Human thought processes are both symbolic and associative. The neocortex must combine analytic, symbolic operations and distributed, probabilistic processing. Differential attention shapes the construction of models.
Below the cortex, the motivational system enables reinforcement learning, decision making and action regulation. Together with infrastructure that modulates cortical and physiological activity, and the thalamic interface to the environment, the brain forms a complex functional architecture that we want to map.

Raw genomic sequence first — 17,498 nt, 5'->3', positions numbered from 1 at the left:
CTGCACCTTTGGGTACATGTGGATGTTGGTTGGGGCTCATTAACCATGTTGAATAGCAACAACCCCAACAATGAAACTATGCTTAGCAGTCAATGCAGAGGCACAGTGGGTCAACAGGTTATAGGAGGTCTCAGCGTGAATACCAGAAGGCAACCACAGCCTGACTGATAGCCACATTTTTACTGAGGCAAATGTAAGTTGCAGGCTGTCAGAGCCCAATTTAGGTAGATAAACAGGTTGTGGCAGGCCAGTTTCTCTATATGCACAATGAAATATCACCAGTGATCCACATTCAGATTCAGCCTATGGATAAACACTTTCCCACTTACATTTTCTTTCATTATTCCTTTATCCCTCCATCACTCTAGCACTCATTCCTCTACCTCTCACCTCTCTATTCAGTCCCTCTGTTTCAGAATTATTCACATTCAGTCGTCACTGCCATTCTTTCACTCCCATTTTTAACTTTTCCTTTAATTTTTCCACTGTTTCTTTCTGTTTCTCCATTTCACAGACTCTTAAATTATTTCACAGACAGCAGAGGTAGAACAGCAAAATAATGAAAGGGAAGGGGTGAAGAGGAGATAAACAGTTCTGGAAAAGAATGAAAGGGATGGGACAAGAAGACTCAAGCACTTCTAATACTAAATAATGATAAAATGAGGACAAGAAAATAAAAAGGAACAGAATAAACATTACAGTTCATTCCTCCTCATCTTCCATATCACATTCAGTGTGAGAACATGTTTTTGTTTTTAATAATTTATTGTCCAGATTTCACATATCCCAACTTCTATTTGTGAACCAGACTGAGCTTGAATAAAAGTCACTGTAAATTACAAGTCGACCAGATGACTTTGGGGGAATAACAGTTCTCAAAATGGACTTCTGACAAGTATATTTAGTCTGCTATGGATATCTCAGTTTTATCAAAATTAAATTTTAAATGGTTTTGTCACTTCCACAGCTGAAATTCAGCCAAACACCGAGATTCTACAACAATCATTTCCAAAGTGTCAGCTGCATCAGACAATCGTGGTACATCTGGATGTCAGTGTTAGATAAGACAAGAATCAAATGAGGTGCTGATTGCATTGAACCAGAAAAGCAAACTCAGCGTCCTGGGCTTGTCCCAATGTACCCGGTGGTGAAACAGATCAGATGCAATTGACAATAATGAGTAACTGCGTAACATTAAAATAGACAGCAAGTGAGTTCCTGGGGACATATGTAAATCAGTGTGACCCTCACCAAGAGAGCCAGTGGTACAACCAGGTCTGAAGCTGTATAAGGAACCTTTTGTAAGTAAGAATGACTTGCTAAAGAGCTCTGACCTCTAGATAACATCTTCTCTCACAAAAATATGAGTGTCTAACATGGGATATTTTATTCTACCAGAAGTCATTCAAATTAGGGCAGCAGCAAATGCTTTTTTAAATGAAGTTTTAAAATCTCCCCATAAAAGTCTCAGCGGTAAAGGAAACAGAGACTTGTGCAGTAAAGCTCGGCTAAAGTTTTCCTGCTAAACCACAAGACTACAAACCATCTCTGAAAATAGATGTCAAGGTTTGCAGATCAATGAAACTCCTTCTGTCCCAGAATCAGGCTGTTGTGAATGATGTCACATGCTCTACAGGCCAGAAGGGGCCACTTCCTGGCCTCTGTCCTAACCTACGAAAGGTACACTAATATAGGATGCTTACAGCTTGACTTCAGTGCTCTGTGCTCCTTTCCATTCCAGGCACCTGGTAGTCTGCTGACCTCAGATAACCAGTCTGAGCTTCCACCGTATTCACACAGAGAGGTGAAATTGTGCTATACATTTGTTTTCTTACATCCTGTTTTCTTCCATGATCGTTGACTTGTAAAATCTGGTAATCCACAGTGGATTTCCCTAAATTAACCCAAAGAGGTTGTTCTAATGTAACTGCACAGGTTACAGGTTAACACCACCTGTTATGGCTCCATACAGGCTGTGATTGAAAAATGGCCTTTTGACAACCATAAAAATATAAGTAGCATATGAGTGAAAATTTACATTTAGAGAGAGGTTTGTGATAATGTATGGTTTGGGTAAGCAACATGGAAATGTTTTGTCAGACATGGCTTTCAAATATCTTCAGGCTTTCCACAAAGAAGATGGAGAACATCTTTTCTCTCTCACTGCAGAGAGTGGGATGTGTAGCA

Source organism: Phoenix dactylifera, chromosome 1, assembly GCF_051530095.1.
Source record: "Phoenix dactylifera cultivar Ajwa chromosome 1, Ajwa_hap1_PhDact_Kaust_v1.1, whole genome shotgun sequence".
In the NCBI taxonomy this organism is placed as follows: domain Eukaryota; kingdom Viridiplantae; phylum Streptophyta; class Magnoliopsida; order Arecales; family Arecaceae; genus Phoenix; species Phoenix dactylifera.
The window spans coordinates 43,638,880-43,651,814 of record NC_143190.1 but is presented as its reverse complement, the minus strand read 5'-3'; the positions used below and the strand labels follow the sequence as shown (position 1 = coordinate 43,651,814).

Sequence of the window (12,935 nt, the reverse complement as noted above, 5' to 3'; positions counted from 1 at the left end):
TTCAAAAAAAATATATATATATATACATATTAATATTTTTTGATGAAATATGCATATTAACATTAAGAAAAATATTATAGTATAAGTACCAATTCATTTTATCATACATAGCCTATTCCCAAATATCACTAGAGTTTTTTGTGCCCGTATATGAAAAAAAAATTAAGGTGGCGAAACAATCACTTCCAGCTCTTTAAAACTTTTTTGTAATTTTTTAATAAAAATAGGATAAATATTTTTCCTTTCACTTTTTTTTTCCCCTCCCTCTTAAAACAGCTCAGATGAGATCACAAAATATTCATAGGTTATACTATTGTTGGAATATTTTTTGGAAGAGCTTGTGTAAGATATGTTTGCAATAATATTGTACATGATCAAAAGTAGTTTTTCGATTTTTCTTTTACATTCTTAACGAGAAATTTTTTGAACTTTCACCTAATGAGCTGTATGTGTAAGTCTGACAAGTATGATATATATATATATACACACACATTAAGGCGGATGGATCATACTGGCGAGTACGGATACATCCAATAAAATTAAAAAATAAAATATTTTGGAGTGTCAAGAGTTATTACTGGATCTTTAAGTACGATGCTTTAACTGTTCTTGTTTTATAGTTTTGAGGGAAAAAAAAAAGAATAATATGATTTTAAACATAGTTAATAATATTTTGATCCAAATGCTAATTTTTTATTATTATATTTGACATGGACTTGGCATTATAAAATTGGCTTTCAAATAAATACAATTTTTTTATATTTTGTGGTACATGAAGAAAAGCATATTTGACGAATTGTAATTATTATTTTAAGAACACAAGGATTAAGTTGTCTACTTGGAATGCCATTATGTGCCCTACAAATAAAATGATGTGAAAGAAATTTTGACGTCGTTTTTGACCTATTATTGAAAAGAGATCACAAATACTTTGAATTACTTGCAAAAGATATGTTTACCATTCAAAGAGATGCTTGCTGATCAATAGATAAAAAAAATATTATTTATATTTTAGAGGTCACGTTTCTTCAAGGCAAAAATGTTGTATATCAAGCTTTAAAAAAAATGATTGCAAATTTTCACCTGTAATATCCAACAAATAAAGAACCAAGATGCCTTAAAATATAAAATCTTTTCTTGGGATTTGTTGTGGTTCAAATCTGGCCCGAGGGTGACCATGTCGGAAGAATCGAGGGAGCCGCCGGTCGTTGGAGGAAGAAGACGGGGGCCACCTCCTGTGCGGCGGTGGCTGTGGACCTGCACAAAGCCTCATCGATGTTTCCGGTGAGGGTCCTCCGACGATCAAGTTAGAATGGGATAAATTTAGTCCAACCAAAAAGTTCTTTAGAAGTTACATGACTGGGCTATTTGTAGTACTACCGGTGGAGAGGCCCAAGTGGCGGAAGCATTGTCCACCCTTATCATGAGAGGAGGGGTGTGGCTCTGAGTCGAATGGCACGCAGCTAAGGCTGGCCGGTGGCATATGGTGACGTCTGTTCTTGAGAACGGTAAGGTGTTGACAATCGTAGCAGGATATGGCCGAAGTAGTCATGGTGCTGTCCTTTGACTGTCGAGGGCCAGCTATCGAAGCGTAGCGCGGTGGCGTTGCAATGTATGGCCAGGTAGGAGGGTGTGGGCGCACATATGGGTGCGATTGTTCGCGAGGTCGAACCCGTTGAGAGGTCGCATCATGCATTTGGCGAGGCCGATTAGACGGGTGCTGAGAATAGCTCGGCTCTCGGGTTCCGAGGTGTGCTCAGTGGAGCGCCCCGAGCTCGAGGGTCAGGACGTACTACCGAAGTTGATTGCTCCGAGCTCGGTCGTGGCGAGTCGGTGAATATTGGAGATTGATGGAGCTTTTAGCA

- Towards a “language of thought”
- Unified modes of representation for perceptual patterns, sensorimotor simulations, conceptual manifolds and linguistic entities
- Learning invariant structure, operating on variable state
- A cortical architecture model to combine general function approximation with compositionality
- On the interface between thought and perception
- The interaction between distributed probabilistic representations and discrete analytical operations
- Autonomy, agency and prosociality
- Neurobiologically plausible mechanisms of reward, motivation, modulation, and attention control